Category: Family Reunions

Recipe: Grandma Gardner’s White Bread

Grandma Pat Gardner’s handmade breads, at Sunday Dinner on March 8, 2009.

There is nothing like a slice of freshly-made white bread.


My dad would tell the story of coming home from school in the late 1920s/early 1930s (of course, after walking the four miles home uphill in the driving snow) and, each and every day, finding two still-warm, thick slices of  white bread on the table, slathered thick with fresh butter. Grandma Liske’s bread was so classically made with farmhouse methods that it was baked with the wood stove. Grandma also churned her own butter, the cream coming from the cows on the farm.

I’ve written about various breads in the past, including breads from Zingerman’s and recipes from Pepperidge Farms’ founder Margaret Rudkin. But this bread recipe, from Patricia Gardner (who shot the photo of Mary and I on the LPC About page), is one recipe whose results we’re able to enjoy more regularly than any other fresh-made bread I know of.

So, without further ado, here’s Pat’s locally-popular recipe. Make ya’ some!

Grandma Gardner’s White Bread
Makes 2 loaves

6 cups Pillsbury bread flour
2 cups warm (115F) water
2 packages dry yeast
3 tablespoons sugar
2 teaspoons salt
1/4 cup vegetable oil

In a large mixing bowl combine water, salt, sugar and oil. The water needs to be the temperature of bath water. Sprinkle the yeast over the liquid. Let sit for a few minutes until it begins to bubble. This is called “proofing”. Add 2 cups bread flour; mix with mixer on low speed until mixed, then on high speed for 3 minutes.

Add enough water to make a kneadable dough. Turn out onto a floured board and knead for 10 minutes by the clock. Do not try to guess this time. This will make a fune textured, high rising bread. Toward the end of the kneading time the dough should become quite elastic.

Place dough in a large greased bowl, turn once to grease top. Cover bowl with plastic wrap and place in a warm, draft free place to rise until double.

When dough has risen to double, punch down and let rise to double again.

To form loaves divide dough in half. Roll out each half into a rectangle just enough to eliminate bubbles. Roll jelly roll fashion into loaf and place in greased or oiled loaf pans. Oil top of bread and let rise until double again. When the dough has risen 1 inch above the tops of the pans, place in cold oven. Set oven to 325F and bake for 30 to 35 minutes or until medium brown. Turn out to a rack, butter tops and let cool. Eat first one when slightly warm. It will be a little hard to cut but is wonderful cut into thick slices and spread with real, unsalted butter.

Parents: The Hands of Time

Part of the reason for my lack of posts as of late are that both my parents are in the hospital … in opposite ends of the same hospital … with different forms of cancer. Yesterday I arranged for dad to finally be able to visit mom for a while, and we got the two of them together for an hour or so. Of course after 55 years of marriage they should be able to get together more often than that, and I hope that happens this week.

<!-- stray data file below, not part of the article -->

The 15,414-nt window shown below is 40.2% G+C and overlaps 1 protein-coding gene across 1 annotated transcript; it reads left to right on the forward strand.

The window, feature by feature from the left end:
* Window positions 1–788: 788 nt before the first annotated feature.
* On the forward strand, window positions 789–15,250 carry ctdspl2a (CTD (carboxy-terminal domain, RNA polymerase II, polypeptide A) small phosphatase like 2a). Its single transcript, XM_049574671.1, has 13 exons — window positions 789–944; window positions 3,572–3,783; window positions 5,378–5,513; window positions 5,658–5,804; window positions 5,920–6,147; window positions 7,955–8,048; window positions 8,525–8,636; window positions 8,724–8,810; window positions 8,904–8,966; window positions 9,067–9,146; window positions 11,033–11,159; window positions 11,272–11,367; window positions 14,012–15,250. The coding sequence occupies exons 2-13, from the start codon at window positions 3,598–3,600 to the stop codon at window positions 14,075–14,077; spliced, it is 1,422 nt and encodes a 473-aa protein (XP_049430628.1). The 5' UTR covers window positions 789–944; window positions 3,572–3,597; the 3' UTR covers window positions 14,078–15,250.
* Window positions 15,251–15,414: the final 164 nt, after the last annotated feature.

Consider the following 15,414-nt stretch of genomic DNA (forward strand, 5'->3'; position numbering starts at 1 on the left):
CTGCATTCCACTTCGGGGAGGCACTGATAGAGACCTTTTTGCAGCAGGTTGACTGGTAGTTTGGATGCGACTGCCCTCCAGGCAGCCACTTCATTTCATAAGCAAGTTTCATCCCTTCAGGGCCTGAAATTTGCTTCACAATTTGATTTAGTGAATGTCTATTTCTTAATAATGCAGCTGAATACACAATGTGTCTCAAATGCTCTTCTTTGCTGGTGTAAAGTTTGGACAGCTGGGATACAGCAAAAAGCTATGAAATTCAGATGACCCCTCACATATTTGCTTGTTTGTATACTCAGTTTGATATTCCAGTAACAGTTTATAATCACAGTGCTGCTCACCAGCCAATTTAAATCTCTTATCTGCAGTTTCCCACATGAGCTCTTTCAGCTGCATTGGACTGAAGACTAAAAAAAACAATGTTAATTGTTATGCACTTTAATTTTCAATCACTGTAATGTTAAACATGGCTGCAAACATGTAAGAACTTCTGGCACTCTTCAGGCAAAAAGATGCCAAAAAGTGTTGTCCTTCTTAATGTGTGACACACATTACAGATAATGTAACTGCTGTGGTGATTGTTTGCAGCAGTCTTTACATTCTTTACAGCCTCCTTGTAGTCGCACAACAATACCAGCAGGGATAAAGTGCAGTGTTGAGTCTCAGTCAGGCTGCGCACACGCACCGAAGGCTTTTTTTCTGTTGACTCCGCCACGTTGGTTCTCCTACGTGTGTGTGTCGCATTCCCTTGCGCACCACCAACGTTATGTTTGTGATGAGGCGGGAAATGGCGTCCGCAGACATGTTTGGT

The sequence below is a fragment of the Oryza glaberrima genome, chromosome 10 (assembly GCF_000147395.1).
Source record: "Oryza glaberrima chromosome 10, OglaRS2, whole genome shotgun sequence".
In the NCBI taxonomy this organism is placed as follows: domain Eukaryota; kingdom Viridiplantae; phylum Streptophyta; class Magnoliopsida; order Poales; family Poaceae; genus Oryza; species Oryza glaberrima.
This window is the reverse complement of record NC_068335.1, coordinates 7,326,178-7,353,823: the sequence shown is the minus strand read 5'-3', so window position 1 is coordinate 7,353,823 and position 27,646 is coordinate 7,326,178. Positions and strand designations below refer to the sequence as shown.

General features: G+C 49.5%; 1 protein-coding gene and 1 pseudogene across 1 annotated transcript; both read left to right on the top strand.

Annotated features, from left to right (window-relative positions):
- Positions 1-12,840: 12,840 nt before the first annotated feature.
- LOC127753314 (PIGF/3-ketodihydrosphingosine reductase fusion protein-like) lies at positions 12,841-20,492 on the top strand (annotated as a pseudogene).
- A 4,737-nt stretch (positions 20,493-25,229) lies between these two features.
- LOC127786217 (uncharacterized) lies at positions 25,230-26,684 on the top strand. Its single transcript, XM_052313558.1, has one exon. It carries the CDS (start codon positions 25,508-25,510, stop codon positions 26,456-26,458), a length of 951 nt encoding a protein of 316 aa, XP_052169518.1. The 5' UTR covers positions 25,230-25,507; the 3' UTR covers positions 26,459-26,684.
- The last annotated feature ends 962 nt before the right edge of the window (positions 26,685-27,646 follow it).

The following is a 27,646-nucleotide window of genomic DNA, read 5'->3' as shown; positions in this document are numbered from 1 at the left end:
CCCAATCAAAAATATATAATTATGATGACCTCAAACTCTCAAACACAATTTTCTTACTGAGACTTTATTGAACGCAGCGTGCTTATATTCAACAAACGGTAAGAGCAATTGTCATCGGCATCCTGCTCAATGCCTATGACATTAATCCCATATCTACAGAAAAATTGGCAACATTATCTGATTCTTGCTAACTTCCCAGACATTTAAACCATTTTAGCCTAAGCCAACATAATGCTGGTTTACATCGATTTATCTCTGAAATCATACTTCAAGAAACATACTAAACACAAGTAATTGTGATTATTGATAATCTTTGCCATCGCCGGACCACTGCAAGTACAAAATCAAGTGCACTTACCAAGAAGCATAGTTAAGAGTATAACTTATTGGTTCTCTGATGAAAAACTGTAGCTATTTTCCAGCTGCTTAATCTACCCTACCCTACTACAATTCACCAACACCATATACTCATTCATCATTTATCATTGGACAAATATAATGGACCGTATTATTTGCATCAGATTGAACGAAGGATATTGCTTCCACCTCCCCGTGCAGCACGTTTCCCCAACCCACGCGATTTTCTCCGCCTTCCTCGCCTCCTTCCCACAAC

Dad’s 85 and mom’s 78. You can see in the above photo where dad lost the last 1/4″ of his thumb to a tablesaw a few years ago.

These are the real hands of time, at least in my family.

We’ll get back to food as soon as time permits, probably in a couple days.

Ahhh, Millington; All That Food!

My dinner plate from this afternoon; Roast chicken, meatballs, Uncle Al’s rich baked beans (yeah, those are baked beans on the front-right!), green beans & ham, penne and sausage (which I made this morning), sliced baked ham, deviled eggs, and cinnamon raisin bread. Click the image for a larger version.

Almost exactly a year ago I blogged about our family reunion behind St. Paul’s church up in Millington, Michigan. As this is an annual reunion we were up there again this afternoon for this-year’s reunion. However, this year my mom’s side of the family gathered at the recently-built Millington Community Center. There weren’t as many people there this year, but we had a great time with those who were there. My Aunt Carol has never let me take a picture of her … soooo, here she is with Uncle Rudy (my mom’s youngest brother) from about 50 feet away. Gotcha, Aunt Carol!

Of course, that photo of Rudy & Carol matches Rudy up with a few photos Old Millington Guy has posted on his blog in the past …

The potluck buffet was rather extensive this year:

On rare occasion we’ll end up with too many of one kind of dish. This year the big favorite appeared to be bowls of fresh cherry tomatoes. At one point in the afternoon I counted eight of these bowls of tomatoes, most of the bowls being fairly large! We also ended up with a lot of variations of Deviled Eggs. Still, the eggs were gone after a while and there were only two bowls of tomatoes by the time we left.

People didn’t go as overboard as they usually do with desserts this year:

There were only a few pies, some cookie bars, brownies on toothpicks, and lots of finger-style desserts. And no, there weren’t a lot of dessert leftovers!

I never plan early enough for this event.  This year I made the Penne & Sausage. The sausage, however, was Johnsonville Bratwurst, sliced diagonally and sautéed in a roast garlic & basil olive oil, then sauce added to the assembled dish. Maybe it’s time I started thinking about what to make for next year? Maybe …